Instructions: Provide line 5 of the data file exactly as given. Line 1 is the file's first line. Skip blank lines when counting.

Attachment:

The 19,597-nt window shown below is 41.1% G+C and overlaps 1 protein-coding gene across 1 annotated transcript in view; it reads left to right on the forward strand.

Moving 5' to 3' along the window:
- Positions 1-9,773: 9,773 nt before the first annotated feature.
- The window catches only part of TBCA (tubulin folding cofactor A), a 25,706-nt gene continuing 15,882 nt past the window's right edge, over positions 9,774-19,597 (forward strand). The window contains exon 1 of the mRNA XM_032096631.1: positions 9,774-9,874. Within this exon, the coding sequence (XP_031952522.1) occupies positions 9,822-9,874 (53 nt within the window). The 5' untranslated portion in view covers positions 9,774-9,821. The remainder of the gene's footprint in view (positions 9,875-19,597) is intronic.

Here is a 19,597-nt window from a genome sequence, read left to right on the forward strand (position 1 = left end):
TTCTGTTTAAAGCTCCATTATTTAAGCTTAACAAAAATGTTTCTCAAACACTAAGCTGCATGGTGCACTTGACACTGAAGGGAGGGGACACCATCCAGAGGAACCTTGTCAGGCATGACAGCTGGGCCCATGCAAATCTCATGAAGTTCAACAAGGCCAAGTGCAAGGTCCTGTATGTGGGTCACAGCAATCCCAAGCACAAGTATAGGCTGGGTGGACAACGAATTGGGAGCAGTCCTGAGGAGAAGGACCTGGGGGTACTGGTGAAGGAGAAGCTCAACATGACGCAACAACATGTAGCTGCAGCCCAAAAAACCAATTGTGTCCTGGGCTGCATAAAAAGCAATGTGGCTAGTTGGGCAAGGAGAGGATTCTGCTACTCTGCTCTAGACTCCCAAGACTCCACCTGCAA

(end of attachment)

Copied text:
Here is a 19,597-nt window from a genome sequence, read left to right on the forward strand (position 1 = left end):